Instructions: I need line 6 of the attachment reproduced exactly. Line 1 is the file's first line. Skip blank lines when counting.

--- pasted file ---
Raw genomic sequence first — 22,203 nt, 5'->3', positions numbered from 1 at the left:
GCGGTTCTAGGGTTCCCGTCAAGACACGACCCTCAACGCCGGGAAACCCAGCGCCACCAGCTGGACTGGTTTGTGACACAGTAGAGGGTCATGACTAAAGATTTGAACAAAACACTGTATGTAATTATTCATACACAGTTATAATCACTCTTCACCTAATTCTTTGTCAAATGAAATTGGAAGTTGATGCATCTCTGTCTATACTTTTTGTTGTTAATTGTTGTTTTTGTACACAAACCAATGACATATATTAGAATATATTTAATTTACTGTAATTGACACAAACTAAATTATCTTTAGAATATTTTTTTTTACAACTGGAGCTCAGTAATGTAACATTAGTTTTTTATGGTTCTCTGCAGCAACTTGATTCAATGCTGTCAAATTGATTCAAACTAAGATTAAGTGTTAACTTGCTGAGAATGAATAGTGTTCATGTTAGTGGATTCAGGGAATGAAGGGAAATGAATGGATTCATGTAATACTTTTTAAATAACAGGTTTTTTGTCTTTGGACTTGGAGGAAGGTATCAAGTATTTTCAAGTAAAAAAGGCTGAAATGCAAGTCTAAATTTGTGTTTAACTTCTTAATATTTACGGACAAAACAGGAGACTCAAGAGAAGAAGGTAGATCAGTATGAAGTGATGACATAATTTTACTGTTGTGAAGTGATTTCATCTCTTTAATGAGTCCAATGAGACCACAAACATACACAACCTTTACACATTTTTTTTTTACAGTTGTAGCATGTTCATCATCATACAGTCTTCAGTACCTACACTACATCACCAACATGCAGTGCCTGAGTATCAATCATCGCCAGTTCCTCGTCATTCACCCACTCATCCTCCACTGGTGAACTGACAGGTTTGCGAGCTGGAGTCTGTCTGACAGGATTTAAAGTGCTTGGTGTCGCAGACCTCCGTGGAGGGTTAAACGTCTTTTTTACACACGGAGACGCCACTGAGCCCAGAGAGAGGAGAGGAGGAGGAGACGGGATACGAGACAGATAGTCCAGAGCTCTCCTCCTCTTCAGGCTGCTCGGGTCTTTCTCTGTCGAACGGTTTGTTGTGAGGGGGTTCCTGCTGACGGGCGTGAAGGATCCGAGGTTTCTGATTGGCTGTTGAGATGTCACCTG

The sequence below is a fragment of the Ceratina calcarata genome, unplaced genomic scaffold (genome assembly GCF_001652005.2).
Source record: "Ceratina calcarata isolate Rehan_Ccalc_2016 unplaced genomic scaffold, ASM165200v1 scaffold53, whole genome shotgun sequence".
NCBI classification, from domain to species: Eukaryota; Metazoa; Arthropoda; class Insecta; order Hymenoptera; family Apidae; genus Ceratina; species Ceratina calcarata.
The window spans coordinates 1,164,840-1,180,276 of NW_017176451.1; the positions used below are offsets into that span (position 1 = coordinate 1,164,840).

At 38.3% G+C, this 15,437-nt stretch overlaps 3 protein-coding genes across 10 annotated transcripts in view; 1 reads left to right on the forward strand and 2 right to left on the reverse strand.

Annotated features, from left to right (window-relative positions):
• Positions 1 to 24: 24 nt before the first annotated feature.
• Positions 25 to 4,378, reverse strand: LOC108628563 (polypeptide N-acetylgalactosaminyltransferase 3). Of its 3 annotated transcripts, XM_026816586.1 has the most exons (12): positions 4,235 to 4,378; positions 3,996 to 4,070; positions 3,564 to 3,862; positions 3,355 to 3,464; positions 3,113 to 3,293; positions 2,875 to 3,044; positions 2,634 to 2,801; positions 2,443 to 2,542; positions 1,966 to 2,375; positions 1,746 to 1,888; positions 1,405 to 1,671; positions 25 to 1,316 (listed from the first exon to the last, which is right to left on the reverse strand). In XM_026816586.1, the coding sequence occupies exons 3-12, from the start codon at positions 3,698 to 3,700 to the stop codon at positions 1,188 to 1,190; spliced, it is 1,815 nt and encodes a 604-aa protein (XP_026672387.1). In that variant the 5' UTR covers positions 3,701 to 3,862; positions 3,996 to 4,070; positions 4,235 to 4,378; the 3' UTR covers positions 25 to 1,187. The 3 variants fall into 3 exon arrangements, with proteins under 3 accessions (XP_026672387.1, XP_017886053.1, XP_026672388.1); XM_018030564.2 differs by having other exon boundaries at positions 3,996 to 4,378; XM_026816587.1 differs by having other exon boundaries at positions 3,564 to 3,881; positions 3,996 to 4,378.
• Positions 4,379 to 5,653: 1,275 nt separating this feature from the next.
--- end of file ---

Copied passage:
The window spans coordinates 1,164,840-1,180,276 of NW_017176451.1; the positions used below are offsets into that span (position 1 = coordinate 1,164,840).